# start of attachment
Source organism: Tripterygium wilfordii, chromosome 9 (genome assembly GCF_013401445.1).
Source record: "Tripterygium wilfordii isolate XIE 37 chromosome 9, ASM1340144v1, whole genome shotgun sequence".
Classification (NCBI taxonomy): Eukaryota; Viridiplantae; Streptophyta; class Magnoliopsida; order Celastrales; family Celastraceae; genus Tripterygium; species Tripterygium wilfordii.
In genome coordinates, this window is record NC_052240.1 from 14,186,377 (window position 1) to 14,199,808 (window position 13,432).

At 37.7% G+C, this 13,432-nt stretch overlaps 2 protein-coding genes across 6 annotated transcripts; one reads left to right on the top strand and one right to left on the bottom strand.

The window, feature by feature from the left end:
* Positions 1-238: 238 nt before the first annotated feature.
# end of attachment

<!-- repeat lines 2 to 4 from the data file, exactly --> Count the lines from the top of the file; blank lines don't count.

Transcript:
Source record: "Tripterygium wilfordii isolate XIE 37 chromosome 9, ASM1340144v1, whole genome shotgun sequence".
Classification (NCBI taxonomy): Eukaryota; Viridiplantae; Streptophyta; class Magnoliopsida; order Celastrales; family Celastraceae; genus Tripterygium; species Tripterygium wilfordii.
In genome coordinates, this window is record NC_052240.1 from 14,186,377 (window position 1) to 14,199,808 (window position 13,432).